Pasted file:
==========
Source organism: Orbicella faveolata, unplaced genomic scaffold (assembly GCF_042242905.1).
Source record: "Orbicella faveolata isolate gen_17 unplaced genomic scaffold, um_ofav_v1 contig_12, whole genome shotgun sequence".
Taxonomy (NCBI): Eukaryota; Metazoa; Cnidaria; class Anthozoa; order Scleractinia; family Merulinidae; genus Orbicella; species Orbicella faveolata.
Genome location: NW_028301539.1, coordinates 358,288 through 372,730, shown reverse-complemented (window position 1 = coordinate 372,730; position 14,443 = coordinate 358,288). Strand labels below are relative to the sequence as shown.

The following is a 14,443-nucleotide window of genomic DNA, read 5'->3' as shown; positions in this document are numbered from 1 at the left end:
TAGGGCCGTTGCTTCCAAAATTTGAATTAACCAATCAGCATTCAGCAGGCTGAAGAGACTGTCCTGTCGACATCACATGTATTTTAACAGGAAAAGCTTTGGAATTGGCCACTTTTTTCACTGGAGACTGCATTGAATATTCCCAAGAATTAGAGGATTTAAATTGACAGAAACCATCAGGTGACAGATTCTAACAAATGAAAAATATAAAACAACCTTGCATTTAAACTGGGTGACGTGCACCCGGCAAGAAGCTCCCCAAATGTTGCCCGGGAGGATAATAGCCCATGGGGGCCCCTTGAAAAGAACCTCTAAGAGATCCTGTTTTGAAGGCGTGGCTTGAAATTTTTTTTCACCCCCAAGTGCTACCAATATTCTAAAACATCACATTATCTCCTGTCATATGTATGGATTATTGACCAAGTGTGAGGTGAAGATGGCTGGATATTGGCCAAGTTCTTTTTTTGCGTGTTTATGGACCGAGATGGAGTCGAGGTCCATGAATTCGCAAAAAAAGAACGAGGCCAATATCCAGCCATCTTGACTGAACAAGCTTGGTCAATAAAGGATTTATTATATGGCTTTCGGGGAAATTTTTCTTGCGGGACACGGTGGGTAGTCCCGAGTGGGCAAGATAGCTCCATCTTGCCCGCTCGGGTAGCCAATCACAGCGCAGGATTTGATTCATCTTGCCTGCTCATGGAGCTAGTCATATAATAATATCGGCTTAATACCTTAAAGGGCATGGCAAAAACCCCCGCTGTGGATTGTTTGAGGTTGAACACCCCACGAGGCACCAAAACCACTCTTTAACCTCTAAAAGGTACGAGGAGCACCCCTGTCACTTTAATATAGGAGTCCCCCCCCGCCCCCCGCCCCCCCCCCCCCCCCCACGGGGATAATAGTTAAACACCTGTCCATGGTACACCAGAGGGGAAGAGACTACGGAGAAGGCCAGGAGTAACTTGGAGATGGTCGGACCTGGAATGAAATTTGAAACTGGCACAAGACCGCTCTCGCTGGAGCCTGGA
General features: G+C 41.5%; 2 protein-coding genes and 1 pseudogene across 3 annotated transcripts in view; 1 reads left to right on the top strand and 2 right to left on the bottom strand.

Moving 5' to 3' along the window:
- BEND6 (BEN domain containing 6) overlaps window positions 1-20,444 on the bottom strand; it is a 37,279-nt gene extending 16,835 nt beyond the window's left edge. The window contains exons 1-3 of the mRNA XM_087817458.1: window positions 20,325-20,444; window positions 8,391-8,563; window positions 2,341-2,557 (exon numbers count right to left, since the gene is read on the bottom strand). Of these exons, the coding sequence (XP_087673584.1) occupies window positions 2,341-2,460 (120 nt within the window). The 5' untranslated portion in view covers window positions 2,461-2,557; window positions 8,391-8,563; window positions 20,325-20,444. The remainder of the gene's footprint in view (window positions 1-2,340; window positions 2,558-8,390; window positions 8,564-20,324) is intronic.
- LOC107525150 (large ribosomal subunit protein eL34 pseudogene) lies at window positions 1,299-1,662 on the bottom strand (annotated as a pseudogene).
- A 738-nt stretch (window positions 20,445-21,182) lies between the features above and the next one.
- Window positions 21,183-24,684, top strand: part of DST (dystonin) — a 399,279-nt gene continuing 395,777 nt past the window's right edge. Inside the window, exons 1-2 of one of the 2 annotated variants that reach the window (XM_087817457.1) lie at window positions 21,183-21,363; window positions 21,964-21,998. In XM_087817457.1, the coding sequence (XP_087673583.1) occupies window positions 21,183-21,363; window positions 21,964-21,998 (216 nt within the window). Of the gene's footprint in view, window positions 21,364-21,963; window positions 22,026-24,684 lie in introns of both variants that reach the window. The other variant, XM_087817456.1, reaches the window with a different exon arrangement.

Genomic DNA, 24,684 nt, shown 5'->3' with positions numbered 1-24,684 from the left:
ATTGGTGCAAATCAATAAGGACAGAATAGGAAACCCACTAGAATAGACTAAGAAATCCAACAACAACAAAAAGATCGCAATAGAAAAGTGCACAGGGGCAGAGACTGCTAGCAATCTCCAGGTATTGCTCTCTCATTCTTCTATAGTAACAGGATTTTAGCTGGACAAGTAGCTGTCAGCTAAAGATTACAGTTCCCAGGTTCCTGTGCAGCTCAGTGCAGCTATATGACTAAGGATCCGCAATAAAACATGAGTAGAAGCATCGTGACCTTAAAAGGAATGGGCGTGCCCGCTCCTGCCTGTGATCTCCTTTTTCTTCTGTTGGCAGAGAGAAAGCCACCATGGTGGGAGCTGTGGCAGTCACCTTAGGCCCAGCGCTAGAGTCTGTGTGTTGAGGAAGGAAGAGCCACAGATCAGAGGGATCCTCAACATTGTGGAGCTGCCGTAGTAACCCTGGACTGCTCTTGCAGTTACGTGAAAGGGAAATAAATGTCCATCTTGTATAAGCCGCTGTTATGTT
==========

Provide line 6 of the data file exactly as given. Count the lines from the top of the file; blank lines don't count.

TAGGGCCGTTGCTTCCAAAATTTGAATTAACCAATCAGCATTCAGCAGGCTGAAGAGACTGTCCTGTCGACATCACATGTATTTTAACAGGAAAAGCTTTGGAATTGGCCACTTTTTTCACTGGAGACTGCATTGAATATTCCCAAGAATTAGAGGATTTAAATTGACAGAAACCATCAGGTGACAGATTCTAACAAATGAAAAATATAAAACAACCTTGCATTTAAACTGGGTGACGTGCACCCGGCAAGAAGCTCCCCAAATGTTGCCCGGGAGGATAATAGCCCATGGGGGCCCCTTGAAAAGAACCTCTAAGAGATCCTGTTTTGAAGGCGTGGCTTGAAATTTTTTTTCACCCCCAAGTGCTACCAATATTCTAAAACATCACATTATCTCCTGTCATATGTATGGATTATTGACCAAGTGTGAGGTGAAGATGGCTGGATATTGGCCAAGTTCTTTTTTTGCGTGTTTATGGACCGAGATGGAGTCGAGGTCCATGAATTCGCAAAAAAAGAACGAGGCCAATATCCAGCCATCTTGACTGAACAAGCTTGGTCAATAAAGGATTTATTATATGGCTTTCGGGGAAATTTTTCTTGCGGGACACGGTGGGTAGTCCCGAGTGGGCAAGATAGCTCCATCTTGCCCGCTCGGGTAGCCAATCACAGCGCAGGATTTGATTCATCTTGCCTGCTCATGGAGCTAGTCATATAATAATATCGGCTTAATACCTTAAAGGGCATGGCAAAAACCCCCGCTGTGGATTGTTTGAGGTTGAACACCCCACGAGGCACCAAAACCACTCTTTAACCTCTAAAAGGTACGAGGAGCACCCCTGTCACTTTAATATAGGAGTCCCCCCCCGCCCCCCGCCCCCCCCCCCCCCCCCACGGGGATAATAGTTAAACACCTGTCCATGGTACACCAGAGGGGAAGAGACTACGGAGAAGGCCAGGAGTAACTTGGAGATGGTCGGACCTGGAATGAAATTTGAAACTGGCACAAGACCGCTCTCGCTGGAGCCTGGA